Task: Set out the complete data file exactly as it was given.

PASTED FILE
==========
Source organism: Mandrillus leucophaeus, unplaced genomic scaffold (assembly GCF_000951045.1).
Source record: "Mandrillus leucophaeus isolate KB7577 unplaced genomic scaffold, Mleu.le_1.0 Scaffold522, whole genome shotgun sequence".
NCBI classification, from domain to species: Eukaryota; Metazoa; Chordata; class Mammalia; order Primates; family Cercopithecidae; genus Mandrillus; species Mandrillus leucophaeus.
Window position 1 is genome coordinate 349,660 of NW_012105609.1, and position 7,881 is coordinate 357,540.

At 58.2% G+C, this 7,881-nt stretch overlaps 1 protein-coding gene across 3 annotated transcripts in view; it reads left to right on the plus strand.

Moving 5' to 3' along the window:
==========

Source organism: Mandrillus leucophaeus, unplaced genomic scaffold (assembly GCF_000951045.1).
Source record: "Mandrillus leucophaeus isolate KB7577 unplaced genomic scaffold, Mleu.le_1.0 Scaffold522, whole genome shotgun sequence".
NCBI classification, from domain to species: Eukaryota; Metazoa; Chordata; class Mammalia; order Primates; family Cercopithecidae; genus Mandrillus; species Mandrillus leucophaeus.
Window position 1 is genome coordinate 349,660 of NW_012105609.1, and position 7,881 is coordinate 357,540.

At 58.2% G+C, this 7,881-nt stretch overlaps 1 protein-coding gene across 3 annotated transcripts in view; it reads left to right on the plus strand.

Moving 5' to 3' along the window: